Fifty Years Ago...

An Open Letter to Friends and Colleagues:


Fifty years ago this country, and this firm, was a very different place. The Cold War raged. There was no Civil Rights Act. There was no Voting Rights Act. Racial and class tensions were at a fever pitch. And so there was a March. Fish & Richardson had no Washington office nor did it have any African-American attorneys, Asian or Asian-American attorneys, female attorneys, or outwardly LGBT attorneys. There was a single Jewish attorney.

Fifty years ago this country, and this firm, was also in many ways the same place. The spark that ignited the call to action then was Emmitt Till; now it is Trayvon Martin. Where there was the tail end of McCarthyism and the House Un-American Activities Committee, there is the leading end of WikiLeaks and the Edward Snowden saga. Where then veterans of the Korean conflict were struggling to assimilate back into society and overcome what we now know as PTSD, today veterans of Desert Storm and Operation Iraqi Freedom are doing the same. Fish & Richardson was a well-known, first-rate law firm with a long history at the vanguard of intellectual property law. And Bob Hillman had been here for just over two years.

Fifty years ago on this day, what has been called “the greatest demonstration for freedom in the history of our Nation” occurred in Washington. Though a disproportionate number of attendees were African-American, this was by no means an African-American event. It was an event for all of us. And in what has become the iconic moment of that historic day, a 34-year-old Baptist preacher from my alma mater delivered a speech a sermon, really about a dream he had. Though as a youngster I was aware of the I Have A Dream speech and its impact, I did not first hear it until my junior year of high school because hyperlinks, like the one I just used (and strongly commend to you), were not yet around.

When I finally heard it some 25 years after it first had been delivered, it moved me in a way that I could not ever have imagined. Yet, what moved me even more was something that I did not learn until over a decade later: Dr. King’s “dream” was never part of the original speech. The Baptist preacher had done as many are wont to do, and gone off-script. In arguably the defining and most important moment of his life, during what was undeniably this country’s greatest movement of that century, at the height of it all he had eschewed convention, tossed aside the plan, and spoken a truth to power that he believed so profound that it ultimately cost him his life.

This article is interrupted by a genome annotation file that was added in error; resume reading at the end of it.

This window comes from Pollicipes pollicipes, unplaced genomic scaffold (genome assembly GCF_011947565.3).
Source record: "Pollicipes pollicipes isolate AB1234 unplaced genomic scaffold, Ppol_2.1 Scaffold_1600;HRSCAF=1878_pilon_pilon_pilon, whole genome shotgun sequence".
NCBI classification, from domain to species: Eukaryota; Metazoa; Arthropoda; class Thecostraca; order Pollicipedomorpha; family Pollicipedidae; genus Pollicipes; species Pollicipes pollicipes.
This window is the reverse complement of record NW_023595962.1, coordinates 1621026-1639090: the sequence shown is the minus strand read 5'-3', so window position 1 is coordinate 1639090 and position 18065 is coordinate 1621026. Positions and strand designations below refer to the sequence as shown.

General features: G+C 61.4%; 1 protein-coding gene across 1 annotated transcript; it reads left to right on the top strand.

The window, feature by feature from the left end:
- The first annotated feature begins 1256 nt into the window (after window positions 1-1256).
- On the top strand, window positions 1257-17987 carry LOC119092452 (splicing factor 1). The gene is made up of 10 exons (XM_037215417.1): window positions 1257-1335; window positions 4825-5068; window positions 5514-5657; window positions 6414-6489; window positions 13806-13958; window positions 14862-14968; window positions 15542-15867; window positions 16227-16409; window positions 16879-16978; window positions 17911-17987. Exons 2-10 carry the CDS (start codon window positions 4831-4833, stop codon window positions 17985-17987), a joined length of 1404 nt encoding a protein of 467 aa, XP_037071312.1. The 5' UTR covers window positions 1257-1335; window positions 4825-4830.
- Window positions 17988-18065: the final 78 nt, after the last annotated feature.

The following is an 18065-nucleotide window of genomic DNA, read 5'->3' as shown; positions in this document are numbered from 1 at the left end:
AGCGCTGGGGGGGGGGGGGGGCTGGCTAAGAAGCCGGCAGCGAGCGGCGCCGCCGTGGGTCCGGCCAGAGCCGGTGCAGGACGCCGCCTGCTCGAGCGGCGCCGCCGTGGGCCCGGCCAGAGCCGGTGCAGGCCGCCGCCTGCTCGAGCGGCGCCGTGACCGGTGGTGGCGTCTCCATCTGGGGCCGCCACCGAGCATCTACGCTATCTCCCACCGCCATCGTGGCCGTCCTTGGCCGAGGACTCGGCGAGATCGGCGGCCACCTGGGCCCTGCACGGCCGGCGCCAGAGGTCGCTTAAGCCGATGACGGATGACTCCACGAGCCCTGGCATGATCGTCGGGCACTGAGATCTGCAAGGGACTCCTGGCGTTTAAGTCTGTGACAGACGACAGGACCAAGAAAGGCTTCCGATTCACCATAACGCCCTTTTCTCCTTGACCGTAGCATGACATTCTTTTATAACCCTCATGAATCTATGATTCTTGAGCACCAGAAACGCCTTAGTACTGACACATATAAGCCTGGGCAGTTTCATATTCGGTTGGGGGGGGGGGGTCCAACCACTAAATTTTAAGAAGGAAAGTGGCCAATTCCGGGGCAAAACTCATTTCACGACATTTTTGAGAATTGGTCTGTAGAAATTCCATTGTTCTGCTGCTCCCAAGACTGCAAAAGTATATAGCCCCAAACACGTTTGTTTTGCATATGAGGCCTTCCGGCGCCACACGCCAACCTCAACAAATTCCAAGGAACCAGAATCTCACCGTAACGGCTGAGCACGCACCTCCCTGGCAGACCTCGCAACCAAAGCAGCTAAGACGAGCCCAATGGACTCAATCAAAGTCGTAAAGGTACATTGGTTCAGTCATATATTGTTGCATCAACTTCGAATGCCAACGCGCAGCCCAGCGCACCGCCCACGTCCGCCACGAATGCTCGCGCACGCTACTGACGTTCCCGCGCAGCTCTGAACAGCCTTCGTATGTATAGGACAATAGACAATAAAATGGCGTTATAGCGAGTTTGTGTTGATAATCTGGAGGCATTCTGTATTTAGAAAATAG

Were he alive today, the preacher might well say that he was being led by the Spirit. I believe that; I am a testament to that. But no matter your faith, or background, or calling, each one of us receiving this message can be thankful for the fruits of that effort and for those that sacrificed, suffered and died in pursuit of that Dream. We, no doubt as collective beneficiaries of that effort, can honor its legacy by not forgetting and by paying it forward in our personal and professional lives. We rise because we are standing on the shoulders of giants.

In his Letter from the Birmingham Jail, Dr. King famously said that “injustice anywhere is a threat to justice everywhere.” On this day, commemorate The March by taking a moment to give thanks for what we have and then considering what we can do, individually and collectively, to continue to advance the causes of diversity, inclusion, justice and peace. And when the moment demands, do not be afraid to eschew convention, toss aside the plan, go off-script and speak truth to power.

Fifty years from now, our children and grandchildren will be glad that we did.

Fish Attorney, Ahmed Davis
Ahmed J. Davis
National Chair, Firm Diversity Initiative